(cross-posted from https://community.flglobal.org/the-jiu-jitsu-of-flipped-learning-part-i/)
|Some of the women from my Saturday morning class. My coach is the 3rd person here (in case you can't tell, I'm the 4th).|
In October, I did a thing: I started training in Brazilian jiu-jitsu, and thereby made those close to me drop their jaws in shock (my best friend asked for a DNA test!). Sure, introverts are supposed to protect their hamster ball of personal space with their life, not invite strangers to grapple within it. Sure, those of the INFJ Myers-Briggs personality type are supposed to seek harmony and avoid conflict. Despite all that, I’ve long been intrigued by martial arts, and I’ve had a passing interest in trying one out for years. When I decided it was time to start doing some sort of physical activity again this school year, I decided it was also time to do something different and looked up martial art studios close to my home and school. Straight Blast Gym (a.k.a. SBG) has a location in Scarborough that had consistently high reviews describing it as very welcoming and beginner-friendly. It also offered a 1-week free trial and just happened to have a women’s beginner jiu-jitsu class starting a couple weeks after I started looking, so I once again embraced my theme this year of “Feel the Fear and Do It Anyway” and registered for a trial week even though I knew nothing about jiu-jitsu.
Almost 6 months later, I’ve now got my first stripe on my white belt. I’ve obviously learned something about jiu-jitsu. What I didn’t expect, though, was the way I’d find connections between my training on the mats and my teaching practice. There are too many for me to share in one blog post, though, so welcome to my first blog post series(!), in which I will share some of the thoughts I’ve had lately about the jiu-jitsu of flipped learning.
1. There is no winning and losing in jiu-jitsu/flipped learning
In one of Steven Grossi’s videos, he addresses white belts and shares “5 tips to improve the jiu-jitsu journey.” One of these is that there is no winning and losing in jiu-jitsu – there is only winning and learning. When you spar against someone and “lose,” it’s actually a type of win, because it gives you a chance to analyze what didn’t go well, learn how to do better, and thereby grow in your game. Grossi goes so far as to call a winning/losing mentality "toxic" for those just starting their training, pointing out, "You're going to 'lose' a lot as a white belt, and that's just the way it goes."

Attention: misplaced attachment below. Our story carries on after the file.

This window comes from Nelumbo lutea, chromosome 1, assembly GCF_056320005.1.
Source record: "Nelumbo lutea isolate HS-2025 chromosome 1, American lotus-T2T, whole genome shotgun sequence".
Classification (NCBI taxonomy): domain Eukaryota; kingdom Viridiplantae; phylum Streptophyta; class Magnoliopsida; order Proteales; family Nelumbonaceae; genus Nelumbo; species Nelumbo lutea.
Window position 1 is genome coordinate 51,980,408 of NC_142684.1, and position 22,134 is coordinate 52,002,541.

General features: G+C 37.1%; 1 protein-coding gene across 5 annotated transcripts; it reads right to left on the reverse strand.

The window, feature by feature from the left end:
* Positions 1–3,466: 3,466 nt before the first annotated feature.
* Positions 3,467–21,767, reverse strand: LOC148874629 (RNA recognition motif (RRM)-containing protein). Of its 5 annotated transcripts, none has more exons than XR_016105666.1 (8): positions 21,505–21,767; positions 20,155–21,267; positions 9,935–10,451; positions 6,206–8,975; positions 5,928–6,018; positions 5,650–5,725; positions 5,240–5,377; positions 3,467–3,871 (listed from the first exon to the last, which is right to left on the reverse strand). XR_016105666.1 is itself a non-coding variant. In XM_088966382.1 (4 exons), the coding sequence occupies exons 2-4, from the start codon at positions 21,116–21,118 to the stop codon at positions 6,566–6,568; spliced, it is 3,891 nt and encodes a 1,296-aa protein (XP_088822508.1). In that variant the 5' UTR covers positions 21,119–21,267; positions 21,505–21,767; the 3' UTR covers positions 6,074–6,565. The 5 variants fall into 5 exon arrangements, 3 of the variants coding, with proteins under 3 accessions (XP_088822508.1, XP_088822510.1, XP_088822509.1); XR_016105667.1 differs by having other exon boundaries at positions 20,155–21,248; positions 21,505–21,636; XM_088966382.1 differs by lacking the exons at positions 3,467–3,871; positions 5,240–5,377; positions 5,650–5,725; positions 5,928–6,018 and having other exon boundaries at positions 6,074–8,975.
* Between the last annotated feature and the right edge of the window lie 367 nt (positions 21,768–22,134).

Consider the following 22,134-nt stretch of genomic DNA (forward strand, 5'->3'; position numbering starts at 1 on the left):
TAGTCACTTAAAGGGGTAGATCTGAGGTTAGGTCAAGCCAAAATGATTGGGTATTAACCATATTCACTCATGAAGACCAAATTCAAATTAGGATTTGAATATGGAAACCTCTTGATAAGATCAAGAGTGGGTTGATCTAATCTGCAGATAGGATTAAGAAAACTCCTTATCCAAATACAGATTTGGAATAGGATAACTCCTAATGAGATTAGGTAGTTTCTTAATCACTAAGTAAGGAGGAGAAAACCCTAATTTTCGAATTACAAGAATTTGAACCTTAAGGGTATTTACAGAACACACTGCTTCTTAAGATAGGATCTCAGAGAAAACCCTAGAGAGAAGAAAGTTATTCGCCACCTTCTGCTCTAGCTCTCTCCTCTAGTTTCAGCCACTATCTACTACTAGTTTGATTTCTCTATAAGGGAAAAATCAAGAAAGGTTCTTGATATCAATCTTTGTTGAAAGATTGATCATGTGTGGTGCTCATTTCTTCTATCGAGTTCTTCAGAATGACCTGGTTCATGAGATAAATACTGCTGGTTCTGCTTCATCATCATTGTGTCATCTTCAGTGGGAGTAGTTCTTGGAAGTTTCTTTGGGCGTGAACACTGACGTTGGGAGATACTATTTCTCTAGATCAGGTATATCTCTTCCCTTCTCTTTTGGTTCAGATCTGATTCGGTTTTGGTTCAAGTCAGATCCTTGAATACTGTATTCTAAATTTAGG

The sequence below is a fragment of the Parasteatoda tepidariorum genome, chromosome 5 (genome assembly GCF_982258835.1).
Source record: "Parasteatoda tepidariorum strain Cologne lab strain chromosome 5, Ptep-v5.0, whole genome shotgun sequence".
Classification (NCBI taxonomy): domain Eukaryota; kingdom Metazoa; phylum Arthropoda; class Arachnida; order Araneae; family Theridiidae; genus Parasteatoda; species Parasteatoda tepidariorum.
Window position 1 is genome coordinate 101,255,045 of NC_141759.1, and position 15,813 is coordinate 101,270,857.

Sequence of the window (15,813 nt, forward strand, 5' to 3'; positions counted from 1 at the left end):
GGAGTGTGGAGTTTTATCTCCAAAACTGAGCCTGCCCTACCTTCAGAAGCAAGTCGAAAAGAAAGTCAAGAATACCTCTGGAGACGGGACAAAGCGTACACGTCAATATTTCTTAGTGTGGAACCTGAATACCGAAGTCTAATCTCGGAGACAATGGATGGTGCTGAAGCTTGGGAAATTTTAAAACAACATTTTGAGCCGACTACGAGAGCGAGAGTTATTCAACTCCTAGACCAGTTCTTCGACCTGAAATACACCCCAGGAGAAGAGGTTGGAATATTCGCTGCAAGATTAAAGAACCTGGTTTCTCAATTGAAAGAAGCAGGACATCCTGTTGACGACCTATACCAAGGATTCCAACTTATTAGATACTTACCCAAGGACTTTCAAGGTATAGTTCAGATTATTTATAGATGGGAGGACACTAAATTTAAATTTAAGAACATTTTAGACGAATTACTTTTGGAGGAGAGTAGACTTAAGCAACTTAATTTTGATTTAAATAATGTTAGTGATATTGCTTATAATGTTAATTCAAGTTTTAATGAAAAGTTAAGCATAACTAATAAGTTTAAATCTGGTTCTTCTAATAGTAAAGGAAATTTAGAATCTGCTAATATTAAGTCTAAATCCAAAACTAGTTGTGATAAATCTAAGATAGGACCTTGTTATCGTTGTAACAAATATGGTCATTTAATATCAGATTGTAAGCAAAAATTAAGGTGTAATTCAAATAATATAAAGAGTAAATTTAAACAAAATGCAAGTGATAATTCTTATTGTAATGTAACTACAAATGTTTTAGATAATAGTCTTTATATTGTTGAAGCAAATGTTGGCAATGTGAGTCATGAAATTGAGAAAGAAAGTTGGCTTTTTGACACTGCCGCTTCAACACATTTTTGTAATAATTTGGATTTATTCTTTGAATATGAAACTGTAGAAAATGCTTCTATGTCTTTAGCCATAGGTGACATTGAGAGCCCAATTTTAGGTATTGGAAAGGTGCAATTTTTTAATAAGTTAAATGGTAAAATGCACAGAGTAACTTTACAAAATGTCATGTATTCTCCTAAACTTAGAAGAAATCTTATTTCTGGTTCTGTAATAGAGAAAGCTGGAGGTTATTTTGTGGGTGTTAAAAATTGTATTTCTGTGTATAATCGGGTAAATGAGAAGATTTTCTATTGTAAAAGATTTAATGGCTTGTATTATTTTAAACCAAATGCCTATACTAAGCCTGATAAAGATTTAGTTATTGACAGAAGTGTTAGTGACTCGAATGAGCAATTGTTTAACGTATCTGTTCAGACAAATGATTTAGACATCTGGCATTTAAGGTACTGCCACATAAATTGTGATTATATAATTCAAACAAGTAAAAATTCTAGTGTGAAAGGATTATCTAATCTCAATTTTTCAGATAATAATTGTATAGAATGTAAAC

One of the benefits of flipped learning is that it allows teachers to get the delivery of basic content out of the “group space” (time spent with students in the classroom) and instead use that time to provide the students with better-supported practice, more active learning, and activities that move them into higher levels of Bloom’s Taxonomy. Since classroom time has traditionally been used for content-delivery lectures for so long, however, teachers new to flipping often wonder what exactly it is they should be doing in class with their students. While it’s true that much has been shared by flipped practitioners about their practice, that training and certification options are available, and that the best flipped educators are often those who collaborate with other flipped practitioners around the globe, there is still a lot of “play” going on as we try out new things with our classes. The flip community grows as we experiment to see what innovations will work best with this group of students, this year, for this course. As they say, though, to make an omelette, you’ve got to break a few eggs, and sometimes an activity we try out with a class falls flat and doesn’t have the success we’d envisioned for it. When you're a white belt of flipped learning (and even as an experienced "flipper"), you will experience some "flops" in your flips! To embrace the jiu-jitsu of flipped learning, we must approach such seeming failures with a growth mindset and see them as opportunities to learn. Reflect on what may have caused that activity to go in a different direction than you’d planned, get input from others (including your students and other flipped practitioners), make adjustments as needed, figure out what may better accomplish the goals you had in mind, and keep going. Your practice can’t help but grow if you don’t give up.